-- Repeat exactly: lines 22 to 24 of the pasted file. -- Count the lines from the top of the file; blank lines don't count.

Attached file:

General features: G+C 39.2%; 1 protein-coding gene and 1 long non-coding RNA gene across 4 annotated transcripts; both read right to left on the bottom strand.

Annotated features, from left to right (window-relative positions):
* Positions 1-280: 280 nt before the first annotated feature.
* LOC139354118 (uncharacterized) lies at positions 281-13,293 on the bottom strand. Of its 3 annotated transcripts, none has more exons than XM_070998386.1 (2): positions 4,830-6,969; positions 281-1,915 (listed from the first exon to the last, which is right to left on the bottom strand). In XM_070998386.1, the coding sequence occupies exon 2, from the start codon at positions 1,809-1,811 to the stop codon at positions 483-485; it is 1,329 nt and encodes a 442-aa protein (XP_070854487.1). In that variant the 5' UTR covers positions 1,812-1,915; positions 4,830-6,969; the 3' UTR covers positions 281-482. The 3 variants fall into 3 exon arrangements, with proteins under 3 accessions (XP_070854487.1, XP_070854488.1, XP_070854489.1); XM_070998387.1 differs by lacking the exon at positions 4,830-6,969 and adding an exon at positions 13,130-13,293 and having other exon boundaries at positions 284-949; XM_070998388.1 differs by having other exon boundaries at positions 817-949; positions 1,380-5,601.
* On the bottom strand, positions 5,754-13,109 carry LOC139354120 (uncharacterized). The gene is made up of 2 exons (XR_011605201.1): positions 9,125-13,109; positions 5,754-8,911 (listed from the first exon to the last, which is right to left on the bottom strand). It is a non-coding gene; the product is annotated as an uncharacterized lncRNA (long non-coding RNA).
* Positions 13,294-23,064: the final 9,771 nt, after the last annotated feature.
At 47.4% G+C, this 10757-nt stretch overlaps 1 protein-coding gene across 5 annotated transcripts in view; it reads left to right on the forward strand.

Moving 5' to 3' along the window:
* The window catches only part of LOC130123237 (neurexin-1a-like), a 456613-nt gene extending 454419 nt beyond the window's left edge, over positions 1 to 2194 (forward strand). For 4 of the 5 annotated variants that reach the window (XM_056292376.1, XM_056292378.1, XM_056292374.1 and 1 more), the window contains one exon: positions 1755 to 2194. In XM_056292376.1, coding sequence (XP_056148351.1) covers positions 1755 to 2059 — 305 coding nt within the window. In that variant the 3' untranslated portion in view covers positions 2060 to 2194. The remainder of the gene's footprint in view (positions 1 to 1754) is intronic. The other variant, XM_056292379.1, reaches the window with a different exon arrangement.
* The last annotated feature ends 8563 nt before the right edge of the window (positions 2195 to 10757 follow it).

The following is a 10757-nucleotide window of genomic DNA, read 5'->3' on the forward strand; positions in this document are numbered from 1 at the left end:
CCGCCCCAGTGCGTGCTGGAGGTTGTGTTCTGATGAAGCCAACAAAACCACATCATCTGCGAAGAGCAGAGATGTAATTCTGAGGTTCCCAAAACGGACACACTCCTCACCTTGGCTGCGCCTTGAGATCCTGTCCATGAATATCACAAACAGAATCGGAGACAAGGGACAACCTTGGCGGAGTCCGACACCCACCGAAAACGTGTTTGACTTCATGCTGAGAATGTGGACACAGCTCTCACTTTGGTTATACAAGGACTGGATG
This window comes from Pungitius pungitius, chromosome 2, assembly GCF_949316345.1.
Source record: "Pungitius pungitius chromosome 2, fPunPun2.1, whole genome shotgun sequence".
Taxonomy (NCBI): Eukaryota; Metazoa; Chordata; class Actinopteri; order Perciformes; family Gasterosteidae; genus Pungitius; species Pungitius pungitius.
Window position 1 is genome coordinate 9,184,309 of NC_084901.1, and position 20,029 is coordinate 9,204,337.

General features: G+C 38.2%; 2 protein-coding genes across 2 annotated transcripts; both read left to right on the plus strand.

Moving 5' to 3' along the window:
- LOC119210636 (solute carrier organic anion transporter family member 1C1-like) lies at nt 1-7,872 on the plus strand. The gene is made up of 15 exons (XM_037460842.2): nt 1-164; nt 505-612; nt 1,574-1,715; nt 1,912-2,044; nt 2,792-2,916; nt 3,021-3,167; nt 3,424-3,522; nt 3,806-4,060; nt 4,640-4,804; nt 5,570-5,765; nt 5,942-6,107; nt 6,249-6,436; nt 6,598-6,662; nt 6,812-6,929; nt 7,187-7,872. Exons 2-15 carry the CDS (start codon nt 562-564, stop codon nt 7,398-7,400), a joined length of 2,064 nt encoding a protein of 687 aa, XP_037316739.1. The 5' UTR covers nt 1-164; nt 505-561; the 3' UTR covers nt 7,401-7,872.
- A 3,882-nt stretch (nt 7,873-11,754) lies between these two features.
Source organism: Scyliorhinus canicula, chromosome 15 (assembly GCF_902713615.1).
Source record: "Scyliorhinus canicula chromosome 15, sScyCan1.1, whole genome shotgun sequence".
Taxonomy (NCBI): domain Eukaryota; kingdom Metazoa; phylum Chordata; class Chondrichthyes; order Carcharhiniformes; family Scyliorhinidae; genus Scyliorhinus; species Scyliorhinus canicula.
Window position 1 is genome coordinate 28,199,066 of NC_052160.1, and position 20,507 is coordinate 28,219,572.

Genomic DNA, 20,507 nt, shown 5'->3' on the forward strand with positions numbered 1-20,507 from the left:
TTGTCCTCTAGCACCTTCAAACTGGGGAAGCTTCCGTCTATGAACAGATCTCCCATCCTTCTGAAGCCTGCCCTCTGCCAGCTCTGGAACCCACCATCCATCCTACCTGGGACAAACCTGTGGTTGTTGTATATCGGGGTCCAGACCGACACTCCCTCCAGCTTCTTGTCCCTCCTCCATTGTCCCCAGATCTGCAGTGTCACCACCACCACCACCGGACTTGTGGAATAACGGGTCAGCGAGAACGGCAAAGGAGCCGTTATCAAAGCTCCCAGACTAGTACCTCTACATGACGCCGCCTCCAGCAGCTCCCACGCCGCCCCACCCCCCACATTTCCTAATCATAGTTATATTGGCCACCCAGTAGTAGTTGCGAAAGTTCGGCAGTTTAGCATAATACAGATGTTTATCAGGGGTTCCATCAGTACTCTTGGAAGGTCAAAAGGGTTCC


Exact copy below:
Source record: "Scyliorhinus canicula chromosome 15, sScyCan1.1, whole genome shotgun sequence".
Taxonomy (NCBI): domain Eukaryota; kingdom Metazoa; phylum Chordata; class Chondrichthyes; order Carcharhiniformes; family Scyliorhinidae; genus Scyliorhinus; species Scyliorhinus canicula.
Window position 1 is genome coordinate 28,199,066 of NC_052160.1, and position 20,507 is coordinate 28,219,572.